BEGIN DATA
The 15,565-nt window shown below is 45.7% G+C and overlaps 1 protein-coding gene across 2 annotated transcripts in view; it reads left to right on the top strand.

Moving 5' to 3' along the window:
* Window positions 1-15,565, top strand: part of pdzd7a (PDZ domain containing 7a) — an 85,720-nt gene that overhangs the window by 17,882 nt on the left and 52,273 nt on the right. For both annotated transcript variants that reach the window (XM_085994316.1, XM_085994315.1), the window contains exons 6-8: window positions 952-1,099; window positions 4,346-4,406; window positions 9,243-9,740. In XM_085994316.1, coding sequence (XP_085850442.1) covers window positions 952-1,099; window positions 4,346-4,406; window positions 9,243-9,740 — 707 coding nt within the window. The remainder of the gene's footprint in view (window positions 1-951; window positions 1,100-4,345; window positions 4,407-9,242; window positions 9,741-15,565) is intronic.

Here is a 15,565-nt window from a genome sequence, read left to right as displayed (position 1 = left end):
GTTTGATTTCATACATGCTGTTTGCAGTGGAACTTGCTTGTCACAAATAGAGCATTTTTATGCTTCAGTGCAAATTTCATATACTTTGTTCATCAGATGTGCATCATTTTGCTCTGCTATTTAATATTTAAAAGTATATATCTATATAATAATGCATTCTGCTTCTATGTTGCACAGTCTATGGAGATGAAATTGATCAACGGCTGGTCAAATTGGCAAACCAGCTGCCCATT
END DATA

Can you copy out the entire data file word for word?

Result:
The 15,565-nt window shown below is 45.7% G+C and overlaps 1 protein-coding gene across 2 annotated transcripts in view; it reads left to right on the top strand.

Moving 5' to 3' along the window:
* Window positions 1-15,565, top strand: part of pdzd7a (PDZ domain containing 7a) — an 85,720-nt gene that overhangs the window by 17,882 nt on the left and 52,273 nt on the right. For both annotated transcript variants that reach the window (XM_085994316.1, XM_085994315.1), the window contains exons 6-8: window positions 952-1,099; window positions 4,346-4,406; window positions 9,243-9,740. In XM_085994316.1, coding sequence (XP_085850442.1) covers window positions 952-1,099; window positions 4,346-4,406; window positions 9,243-9,740 — 707 coding nt within the window. The remainder of the gene's footprint in view (window positions 1-951; window positions 1,100-4,345; window positions 4,407-9,242; window positions 9,741-15,565) is intronic.

Here is a 15,565-nt window from a genome sequence, read left to right as displayed (position 1 = left end):
GTTTGATTTCATACATGCTGTTTGCAGTGGAACTTGCTTGTCACAAATAGAGCATTTTTATGCTTCAGTGCAAATTTCATATACTTTGTTCATCAGATGTGCATCATTTTGCTCTGCTATTTAATATTTAAAAGTATATATCTATATAATAATGCATTCTGCTTCTATGTTGCACAGTCTATGGAGATGAAATTGATCAACGGCTGGTCAAATTGGCAAACCAGCTGCCCATT